Commons Leader Andrea Leadsom has quit the cabinet, saying she no longer believes the government’s approach will deliver Brexit.
Her resignation comes amid a backlash against Theresa May’s Brexit plan from Conservative MPs.
Mrs Leadsom previously ran for Tory leader but withdrew, clearing the path for Mrs May to become prime minister.
As Commons leader, she was in charge of organising government business and had been due to announce when the prime minister’s Withdrawal Agreement Bill would be introduced to Parliament.
Her resignation is the 36th by a minister under Theresa May – 21 of them over Brexit – and comes a day before the UK votes in the European elections.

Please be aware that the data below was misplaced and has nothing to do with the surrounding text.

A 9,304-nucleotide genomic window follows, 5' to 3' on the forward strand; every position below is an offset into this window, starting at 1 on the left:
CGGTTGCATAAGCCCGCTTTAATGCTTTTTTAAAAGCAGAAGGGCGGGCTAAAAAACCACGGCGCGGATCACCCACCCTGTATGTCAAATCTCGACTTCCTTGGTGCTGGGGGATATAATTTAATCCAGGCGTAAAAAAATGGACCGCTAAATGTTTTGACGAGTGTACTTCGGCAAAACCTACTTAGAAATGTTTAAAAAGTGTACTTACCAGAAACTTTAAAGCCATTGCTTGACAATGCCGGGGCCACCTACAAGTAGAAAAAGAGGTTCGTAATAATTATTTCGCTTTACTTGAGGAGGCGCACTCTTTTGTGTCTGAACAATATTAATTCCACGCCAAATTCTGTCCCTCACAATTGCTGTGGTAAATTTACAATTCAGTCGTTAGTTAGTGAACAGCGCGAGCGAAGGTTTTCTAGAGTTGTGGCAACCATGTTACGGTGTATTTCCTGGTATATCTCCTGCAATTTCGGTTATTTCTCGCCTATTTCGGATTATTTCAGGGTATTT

In her letter she stated that she did not believe “the UK would be a truly sovereign United Kingdom through the deal that is now proposed”.
She also described holding another referendum as “dangerously divisive”, and said she was opposed to the government “willingly facilitating such a concession”.
Another referendum would “risk undermining our Union which is something I passionately want to see strengthened”, she said.
She also attacked the “breakdown of government processes”, saying that Brexit-related legislation proposals had not been “properly scrutinised”.
She concluded her letter by paying tribute to “the integrity, resolution and determination” of the prime minister and urging her to “make the right decisions in the interests of the country, the government and our party”.
But in her response, Mrs May said her bill would deliver Brexit for the UK, and sought to assure her departing colleague that she continued to be opposed to a second referendum – arguing it would be “divisive”